PARIS (Reuters) – Marine Le Pen’s far-right Rassemblement National rode a wave of nationalist sentiment to win the most votes in France’s election to the European Parliament on Sunday, but the margin of victory over President Emmanuel Macron’s party was narrow.
But her support had fallen from the last EU vote, when her party won 24.8%. The EU ballot is often treated as a protest vote, which tends to hurt the party in power.
Macron, who formed his own movement to run for the French presidency in 2017, shattering the traditional centre-right and centre-left blocs, had never contested a European election before. He portrayed the vote as a battle between pro-EU “progressives” such as himself and anti-immigration nationalists such as Le Pen and Salvini.
Reacting to the results, an Elysee official called them “disappointing” but not punishing. Another said Macron would not deviate from his reformist agenda as a result.
But some analysts said the vote highlighted the scepticism at his pro-business economic agenda felt by a large chunk of voters and played out in the streets over the past six months during anti-government ‘gilets jaunes’ protests.
“He risks having even more limited room for manoeuvre in his reforms and getting locked into a head-to-head confrontation with the RN, which has established itself as the main opposition party, until the next presidential election,” said Christopher Dembik, economist at Saxo Bank.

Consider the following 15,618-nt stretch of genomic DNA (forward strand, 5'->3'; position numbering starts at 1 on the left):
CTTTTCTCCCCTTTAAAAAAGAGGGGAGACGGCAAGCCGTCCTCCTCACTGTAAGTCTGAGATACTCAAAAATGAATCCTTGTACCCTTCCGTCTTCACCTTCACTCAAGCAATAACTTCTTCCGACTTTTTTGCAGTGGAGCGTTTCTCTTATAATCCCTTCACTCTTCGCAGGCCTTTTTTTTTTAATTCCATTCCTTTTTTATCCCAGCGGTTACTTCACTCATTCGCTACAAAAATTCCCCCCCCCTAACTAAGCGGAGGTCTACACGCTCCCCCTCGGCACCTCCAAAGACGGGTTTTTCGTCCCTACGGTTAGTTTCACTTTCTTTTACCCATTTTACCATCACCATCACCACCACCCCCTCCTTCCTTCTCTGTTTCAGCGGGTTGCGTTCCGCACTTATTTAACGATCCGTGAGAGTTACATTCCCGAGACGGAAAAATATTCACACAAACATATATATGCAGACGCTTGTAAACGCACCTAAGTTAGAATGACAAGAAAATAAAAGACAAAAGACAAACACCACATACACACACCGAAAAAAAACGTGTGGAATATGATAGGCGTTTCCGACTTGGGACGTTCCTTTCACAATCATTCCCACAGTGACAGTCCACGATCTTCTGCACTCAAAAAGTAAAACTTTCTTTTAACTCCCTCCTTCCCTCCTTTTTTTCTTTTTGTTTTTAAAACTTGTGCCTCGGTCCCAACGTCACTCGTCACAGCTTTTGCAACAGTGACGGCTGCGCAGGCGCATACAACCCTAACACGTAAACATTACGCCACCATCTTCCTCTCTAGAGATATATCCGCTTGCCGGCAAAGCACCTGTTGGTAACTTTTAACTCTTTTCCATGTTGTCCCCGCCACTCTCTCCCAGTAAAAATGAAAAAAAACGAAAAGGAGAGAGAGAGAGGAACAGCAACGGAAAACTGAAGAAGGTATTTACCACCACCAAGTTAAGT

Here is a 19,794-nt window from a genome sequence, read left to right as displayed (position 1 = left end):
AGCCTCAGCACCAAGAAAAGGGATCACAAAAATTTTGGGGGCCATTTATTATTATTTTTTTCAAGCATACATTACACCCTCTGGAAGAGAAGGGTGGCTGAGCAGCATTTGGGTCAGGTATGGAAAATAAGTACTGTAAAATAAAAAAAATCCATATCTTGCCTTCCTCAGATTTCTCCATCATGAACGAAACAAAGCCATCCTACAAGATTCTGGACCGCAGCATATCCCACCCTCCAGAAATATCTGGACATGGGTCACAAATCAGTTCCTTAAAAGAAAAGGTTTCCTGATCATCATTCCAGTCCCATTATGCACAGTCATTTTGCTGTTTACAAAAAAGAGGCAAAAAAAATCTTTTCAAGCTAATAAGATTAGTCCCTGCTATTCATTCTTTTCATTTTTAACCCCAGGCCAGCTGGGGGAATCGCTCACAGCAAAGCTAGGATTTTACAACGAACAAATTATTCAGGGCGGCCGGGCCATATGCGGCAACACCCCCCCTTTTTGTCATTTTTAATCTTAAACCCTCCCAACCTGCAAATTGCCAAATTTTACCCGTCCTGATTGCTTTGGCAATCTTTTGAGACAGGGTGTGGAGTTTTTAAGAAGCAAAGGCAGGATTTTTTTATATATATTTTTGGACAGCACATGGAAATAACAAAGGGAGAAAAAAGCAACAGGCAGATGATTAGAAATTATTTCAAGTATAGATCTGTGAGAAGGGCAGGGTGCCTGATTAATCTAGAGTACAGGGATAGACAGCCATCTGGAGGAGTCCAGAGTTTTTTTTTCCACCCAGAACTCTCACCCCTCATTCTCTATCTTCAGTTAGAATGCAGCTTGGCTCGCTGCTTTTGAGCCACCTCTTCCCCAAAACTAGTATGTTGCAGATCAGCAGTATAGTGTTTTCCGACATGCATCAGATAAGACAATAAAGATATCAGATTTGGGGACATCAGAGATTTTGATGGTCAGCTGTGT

Others criticised the performance of Macron’s campaign flagbearer, former Europe minister Nathalie Loiseau.
FAR-RIGHT RISES, AGAIN
An Elabe poll projected the RN would get 24 seats in the European parliament compared with 23 percent for Macron’s party.
For Macron, the question will be whether his ambitions to lead in Europe will be dented by his second place in France.
He has opposed Germany’s Manfred Weber from the centre-right European People’s Party group as the lead candidate to become European Commission president. Instead, he backs France’s Michel Barnier, the EU’s chief Brexit negotiator.
Macron aims to forge a centrist alliance with liberal, pro-European parties, a bloc currently known as ALDE but which may change its name. The leader of ALDE in the European Parliament, Guy Verhofstadt, said Macron would join forces with the group.
The group is expected to have around 100 seats in the 751-seat European Parliament, which would make it the third-strongest bloc and potentially a “kingmaker”.
Because no single group will have a majority in the parliament, alliances will be necessary to secure the 376 seats needed to carry a vote on decisions such as the next Commission president. Macron has said he will aim to build an alliance with the centre-left Socialists and Democrats, the Greens, and potentially centre-right Christian Democrats.